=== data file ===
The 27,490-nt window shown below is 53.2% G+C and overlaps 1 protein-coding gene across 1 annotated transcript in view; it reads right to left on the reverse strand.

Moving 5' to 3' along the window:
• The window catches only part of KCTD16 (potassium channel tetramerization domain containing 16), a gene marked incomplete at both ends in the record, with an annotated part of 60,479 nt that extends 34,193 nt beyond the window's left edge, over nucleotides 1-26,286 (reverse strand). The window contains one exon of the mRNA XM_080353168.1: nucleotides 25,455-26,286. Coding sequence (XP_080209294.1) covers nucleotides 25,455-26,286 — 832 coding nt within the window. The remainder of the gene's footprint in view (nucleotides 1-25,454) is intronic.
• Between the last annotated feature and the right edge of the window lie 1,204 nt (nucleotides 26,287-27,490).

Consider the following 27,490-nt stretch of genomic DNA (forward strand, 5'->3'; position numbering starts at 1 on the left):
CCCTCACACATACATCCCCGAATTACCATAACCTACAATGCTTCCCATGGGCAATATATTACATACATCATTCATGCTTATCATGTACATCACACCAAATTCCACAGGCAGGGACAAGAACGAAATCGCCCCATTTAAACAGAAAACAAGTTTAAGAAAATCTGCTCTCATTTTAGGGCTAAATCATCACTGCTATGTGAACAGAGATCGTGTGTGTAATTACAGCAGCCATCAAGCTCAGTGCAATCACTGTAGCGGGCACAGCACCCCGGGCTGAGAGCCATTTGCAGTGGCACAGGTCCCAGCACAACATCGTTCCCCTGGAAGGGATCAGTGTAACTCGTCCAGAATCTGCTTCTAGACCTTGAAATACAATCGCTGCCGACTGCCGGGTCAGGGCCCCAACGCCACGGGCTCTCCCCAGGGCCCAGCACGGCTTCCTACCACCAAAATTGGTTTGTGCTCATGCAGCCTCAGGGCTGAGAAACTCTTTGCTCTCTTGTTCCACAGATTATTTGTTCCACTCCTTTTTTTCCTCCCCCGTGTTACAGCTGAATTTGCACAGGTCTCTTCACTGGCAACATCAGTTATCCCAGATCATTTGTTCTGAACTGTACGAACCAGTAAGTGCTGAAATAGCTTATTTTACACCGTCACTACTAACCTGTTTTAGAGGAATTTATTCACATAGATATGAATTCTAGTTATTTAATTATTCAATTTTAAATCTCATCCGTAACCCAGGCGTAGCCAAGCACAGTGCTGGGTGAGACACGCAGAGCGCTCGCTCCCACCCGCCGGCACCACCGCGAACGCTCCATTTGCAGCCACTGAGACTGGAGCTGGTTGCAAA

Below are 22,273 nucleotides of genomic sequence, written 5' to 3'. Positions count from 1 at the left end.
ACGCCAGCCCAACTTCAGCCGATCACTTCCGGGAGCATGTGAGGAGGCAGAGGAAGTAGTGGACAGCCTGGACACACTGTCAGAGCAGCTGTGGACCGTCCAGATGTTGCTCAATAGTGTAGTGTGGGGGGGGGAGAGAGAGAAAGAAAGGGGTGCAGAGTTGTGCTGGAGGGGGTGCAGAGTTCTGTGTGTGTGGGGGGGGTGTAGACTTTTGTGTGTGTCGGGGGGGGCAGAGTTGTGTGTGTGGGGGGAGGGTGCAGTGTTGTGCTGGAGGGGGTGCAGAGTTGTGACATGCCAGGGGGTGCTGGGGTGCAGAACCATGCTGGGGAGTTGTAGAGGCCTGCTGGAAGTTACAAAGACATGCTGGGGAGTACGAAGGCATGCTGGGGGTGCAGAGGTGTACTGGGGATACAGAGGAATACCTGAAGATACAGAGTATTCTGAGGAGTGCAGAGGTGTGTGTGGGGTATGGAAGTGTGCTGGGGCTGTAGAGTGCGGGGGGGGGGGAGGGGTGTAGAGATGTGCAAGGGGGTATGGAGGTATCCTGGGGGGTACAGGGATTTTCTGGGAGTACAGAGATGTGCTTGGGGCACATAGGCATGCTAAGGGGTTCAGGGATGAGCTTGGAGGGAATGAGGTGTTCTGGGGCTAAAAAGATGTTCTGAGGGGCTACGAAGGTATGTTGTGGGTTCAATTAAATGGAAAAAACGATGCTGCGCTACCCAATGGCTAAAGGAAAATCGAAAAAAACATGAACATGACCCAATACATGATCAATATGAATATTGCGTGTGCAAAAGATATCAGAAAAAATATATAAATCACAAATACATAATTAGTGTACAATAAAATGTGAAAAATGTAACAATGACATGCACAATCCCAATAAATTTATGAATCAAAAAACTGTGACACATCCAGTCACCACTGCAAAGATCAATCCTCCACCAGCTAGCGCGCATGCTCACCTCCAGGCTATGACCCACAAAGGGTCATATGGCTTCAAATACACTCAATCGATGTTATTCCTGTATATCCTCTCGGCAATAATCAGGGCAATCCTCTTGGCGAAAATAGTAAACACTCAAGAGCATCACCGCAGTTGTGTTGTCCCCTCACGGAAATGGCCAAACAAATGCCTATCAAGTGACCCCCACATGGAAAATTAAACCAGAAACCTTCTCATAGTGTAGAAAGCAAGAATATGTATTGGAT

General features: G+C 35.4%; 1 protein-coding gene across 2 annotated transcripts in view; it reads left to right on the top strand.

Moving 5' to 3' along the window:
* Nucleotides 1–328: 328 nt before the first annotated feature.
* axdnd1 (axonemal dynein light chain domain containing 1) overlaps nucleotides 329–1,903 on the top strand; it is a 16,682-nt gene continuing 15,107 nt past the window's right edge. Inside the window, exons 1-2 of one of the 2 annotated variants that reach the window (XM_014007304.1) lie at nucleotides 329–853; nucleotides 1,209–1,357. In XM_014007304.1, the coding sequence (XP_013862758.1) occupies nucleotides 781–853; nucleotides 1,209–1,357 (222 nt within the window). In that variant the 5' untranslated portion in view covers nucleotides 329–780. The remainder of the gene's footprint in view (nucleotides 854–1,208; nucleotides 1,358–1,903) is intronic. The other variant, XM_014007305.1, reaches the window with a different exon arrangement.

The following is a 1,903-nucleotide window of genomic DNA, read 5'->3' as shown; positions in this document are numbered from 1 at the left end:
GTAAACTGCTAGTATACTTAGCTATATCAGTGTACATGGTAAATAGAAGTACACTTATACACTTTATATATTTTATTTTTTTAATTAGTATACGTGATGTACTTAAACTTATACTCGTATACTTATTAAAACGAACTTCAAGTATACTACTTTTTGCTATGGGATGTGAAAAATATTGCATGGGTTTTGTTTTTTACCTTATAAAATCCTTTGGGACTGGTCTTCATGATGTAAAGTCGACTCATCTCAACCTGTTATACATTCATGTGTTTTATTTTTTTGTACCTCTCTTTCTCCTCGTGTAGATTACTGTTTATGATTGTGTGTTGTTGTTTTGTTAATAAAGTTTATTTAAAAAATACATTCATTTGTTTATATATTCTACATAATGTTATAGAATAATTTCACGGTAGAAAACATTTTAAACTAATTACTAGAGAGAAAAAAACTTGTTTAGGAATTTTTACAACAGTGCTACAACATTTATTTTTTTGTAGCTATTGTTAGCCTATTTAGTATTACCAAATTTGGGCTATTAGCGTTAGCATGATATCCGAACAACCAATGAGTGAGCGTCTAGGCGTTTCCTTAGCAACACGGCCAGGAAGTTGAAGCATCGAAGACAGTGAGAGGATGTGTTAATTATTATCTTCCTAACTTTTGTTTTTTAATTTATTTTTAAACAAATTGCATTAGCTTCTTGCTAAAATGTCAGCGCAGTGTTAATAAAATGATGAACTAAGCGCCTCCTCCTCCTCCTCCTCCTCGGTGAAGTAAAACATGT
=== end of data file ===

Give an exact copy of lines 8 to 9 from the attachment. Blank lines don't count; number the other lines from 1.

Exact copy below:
ACGCCAGCCCAACTTCAGCCGATCACTTCCGGGAGCATGTGAGGAGGCAGAGGAAGTAGTGGACAGCCTGGACACACTGTCAGAGCAGCTGTGGACCGTCCAGATGTTGCTCAATAGTGTAGTGTGGGGGGGGGAGAGAGAGAAAGAAAGGGGTGCAGAGTTGTGCTGGAGGGGGTGCAGAGTTCTGTGTGTGTGGGGGGGGTGTAGACTTTTGTGTGTGTCGGGGGGGGCAGAGTTGTGTGTGTGGGGGGAGGGTGCAGTGTTGTGCTGGAGGGGGTGCAGAGTTGTGACATGCCAGGGGGTGCTGGGGTGCAGAACCATGCTGGGGAGTTGTAGAGGCCTGCTGGAAGTTACAAAGACATGCTGGGGAGTACGAAGGCATGCTGGGGGTGCAGAGGTGTACTGGGGATACAGAGGAATACCTGAAGATACAGAGTATTCTGAGGAGTGCAGAGGTGTGTGTGGGGTATGGAAGTGTGCTGGGGCTGTAGAGTGCGGGGGGGGGGGAGGGGTGTAGAGATGTGCAAGGGGGTATGGAGGTATCCTGGGGGGTACAGGGATTTTCTGGGAGTACAGAGATGTGCTTGGGGCACATAGGCATGCTAAGGGGTTCAGGGATGAGCTTGGAGGGAATGAGGTGTTCTGGGGCTAAAAAGATGTTCTGAGGGGCTACGAAGGTATGTTGTGGGTTCAATTAAATGGAAAAAACGATGCTGCGCTACCCAATGGCTAAAGGAAAATCGAAAAAAACATGAACATGACCCAATACATGATCAATATGAATATTGCGTGTGCAAAAGATATCAGAAAAAATATATAAATCACAAATACATAATTAGTGTACAATAAAATGTGAAAAATGTAACAATGACATGCACAATCCCAATAAATTTATGAATCAAAAAACTGTGACACATCCAGTCACCACTGCAAAGATCAATCCTCCACCAGCTAGCGCGCATGCTCACCTCCAGGCTATGACCCACAAAGGGTCATATGGCTTCAAATACACTCAATCGATGTTATTCCTGTATATCCTCTCGGCAATAATCAGGGCAATCCTCTTGGCGAAAATAGTAAACACTCAAGAGCATCACCGCAGTTGTGTTGTCCCCTCACGGAAATGGCCAAACAAATGCCTATCAAGTGACCCCCACATGGAAAATTAAACCAGAAACCTTCTCATAGTGTAGAAAGCAAGAATATGTATTGGAT

General features: G+C 35.4%; 1 protein-coding gene across 2 annotated transcripts in view; it reads left to right on the top strand.